Survey: 33% of Android Users May Switch to iPhone Due to New iOS

According to the new survey results, Apple's users were more likely to report never experiencing a security breach.
Adam Rowe

New security features debuting with the upcoming release of iOS 16 seem to be luring in plenty of potential customers: According to a new survey, 33% of Android users are considering switching to iPhones because of what the new iOS has to offer.

And, of those who are mulling over the Android-to-Apple jump between smartphone brands, a full 45% say that the perception of Apple's better data security tools are the main reason.

But does the iPhone warrant such a positive view from the security-conscious?

iOS Has LockDown Mode and Data Privacy Controls

The new statistics are from Beyond Identity and draw on a poll of 1,003 Americans covering mobile phone security habits and opinions, with a fairly even split of 505 Android-using respondents to 498 Apple phone users.

The new iOS 16 release will add features to stop spyware like a “Lockdown Mode” that limits or stops apps that might pose a security risk.

Apple has been rolling out additional data privacy options in recent years, too, giving users more control over what data they share with third-party apps. Just ask Facebook, which stated recently that it will lose $10 billion in 2022 as a result of Apple's new data transparency efforts.

The feelings of security extend to specific Apple cloud services as well: 20% of iCloud Keychain users say they feel “extremely secure,” compared to just 13% of Google Password Manager users, while 27% of Apple users say they're extremely secure with using iCloud, up from 22% of Google Drive users who say the same.

iPhones Users Report Few Data Breaches and More Data Recoveries Than Android Users

According to the new survey results, Apple's users were more likely to report never experiencing a security breach. If they did see a breach, they still came out ahead, as they were 20% more likely to fully recover the data that was lost than Android users who suffered an attack.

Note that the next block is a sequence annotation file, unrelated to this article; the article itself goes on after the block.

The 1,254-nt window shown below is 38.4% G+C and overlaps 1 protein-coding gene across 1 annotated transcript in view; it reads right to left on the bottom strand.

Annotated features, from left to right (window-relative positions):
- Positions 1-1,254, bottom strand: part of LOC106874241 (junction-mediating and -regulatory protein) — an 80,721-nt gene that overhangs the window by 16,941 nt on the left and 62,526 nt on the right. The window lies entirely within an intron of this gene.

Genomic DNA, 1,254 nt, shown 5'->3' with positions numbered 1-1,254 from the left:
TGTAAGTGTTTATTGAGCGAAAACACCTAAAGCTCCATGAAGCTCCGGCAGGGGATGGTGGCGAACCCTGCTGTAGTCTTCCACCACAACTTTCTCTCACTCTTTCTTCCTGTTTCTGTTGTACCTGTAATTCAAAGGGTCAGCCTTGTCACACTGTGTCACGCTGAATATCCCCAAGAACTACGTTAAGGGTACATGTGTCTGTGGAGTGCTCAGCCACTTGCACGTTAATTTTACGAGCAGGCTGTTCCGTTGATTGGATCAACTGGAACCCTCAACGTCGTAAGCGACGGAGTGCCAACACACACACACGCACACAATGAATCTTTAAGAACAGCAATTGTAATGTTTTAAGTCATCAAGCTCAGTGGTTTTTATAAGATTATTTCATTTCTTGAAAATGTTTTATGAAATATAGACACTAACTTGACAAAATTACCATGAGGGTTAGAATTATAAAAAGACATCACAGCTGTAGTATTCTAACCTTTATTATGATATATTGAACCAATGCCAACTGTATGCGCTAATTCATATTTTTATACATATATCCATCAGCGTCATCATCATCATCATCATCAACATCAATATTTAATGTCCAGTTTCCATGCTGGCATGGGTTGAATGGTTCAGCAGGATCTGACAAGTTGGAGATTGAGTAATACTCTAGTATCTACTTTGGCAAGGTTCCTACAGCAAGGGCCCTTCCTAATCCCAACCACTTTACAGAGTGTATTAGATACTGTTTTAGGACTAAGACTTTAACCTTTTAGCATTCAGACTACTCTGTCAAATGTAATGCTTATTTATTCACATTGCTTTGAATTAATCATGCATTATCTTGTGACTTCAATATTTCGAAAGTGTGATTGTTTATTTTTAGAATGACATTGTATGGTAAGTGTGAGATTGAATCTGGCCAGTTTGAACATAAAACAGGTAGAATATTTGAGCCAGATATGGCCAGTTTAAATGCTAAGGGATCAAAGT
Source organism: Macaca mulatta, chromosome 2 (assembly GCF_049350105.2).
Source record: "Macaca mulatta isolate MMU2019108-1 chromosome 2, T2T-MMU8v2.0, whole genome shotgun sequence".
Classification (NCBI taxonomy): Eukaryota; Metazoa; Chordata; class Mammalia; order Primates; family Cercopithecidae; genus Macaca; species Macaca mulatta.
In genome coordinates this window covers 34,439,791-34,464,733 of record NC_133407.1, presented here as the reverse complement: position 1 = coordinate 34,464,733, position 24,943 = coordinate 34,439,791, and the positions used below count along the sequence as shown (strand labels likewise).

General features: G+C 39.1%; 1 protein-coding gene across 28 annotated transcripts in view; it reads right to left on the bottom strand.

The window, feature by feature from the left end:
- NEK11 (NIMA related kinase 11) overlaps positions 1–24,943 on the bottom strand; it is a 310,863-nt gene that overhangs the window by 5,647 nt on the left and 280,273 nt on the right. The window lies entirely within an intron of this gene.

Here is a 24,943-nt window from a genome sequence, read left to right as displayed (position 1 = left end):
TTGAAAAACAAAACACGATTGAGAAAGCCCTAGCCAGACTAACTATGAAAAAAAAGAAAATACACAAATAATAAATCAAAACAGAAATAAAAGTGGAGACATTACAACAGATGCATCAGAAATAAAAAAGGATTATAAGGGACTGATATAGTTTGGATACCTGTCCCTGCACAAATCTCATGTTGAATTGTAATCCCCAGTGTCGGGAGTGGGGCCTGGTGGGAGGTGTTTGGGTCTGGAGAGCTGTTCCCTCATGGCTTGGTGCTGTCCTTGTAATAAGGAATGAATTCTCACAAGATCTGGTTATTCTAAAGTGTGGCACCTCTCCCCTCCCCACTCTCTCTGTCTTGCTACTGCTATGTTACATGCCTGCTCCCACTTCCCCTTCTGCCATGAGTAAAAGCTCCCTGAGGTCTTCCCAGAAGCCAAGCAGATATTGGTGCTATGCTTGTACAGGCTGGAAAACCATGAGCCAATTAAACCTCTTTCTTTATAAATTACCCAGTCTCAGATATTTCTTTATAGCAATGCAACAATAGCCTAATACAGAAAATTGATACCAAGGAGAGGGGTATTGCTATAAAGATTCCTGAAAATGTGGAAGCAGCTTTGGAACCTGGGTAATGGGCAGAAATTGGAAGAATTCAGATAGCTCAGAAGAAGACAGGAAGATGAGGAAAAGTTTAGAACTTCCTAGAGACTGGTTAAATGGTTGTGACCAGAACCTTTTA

iPhones weren't completely perfect. Interestingly enough, they did go missing more frequently.

“However, Apple users may have felt a little too safe, as they were more likely to report regularly losing their phones—often as many as six or more times in the last six months.” – The survey

There's no question that Apple's winning the battle over public opinion, however, with both high preceptions of security and low reports of breaches. It's tough to argue with those reported experiences. Still, we'll give it a shot.

Does iOS have a VPN problem?

iOS has plenty of great data privacy and security features, and they won't be going away any time soon. But the tech giant also has a history of scooping up data, and plenty of experts take a skeptical view that its approach to privacy is all its cracked up to be.

Worse, one just-released report dug into the iOS and found that a bug reported in 2020 still hadn't been fixed. According to it, the current iOS prevents any VPN from fully encrypting all traffic. Essentially, no VPN is good enough that it can really be trusted on an iPhone or iPad.

That report was looking at iOS 15.6, so there's a chance that Apple has patched up the vulnerability with the new iOS 16. But the bug was reported back when iOS 13 was the current system, and it hasn't been resolved yet. Android VPNs, meanwhile, are still doing their job.

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Adam is a writer at Tech.co and has worked as a tech writer, blogger and copy editor for more than a decade. He's also a Forbes Contributor on the publishing industry, for which he was named a Digital Book World 2018 award finalist. His work has appeared in publications including Popular Mechanics and IDG Connect, and he has an art history book on 1970s sci-fi coming out from Abrams Books in 2022. In the meantime, he's hunting own the latest news on VPNs, POS systems, and the future of tech.

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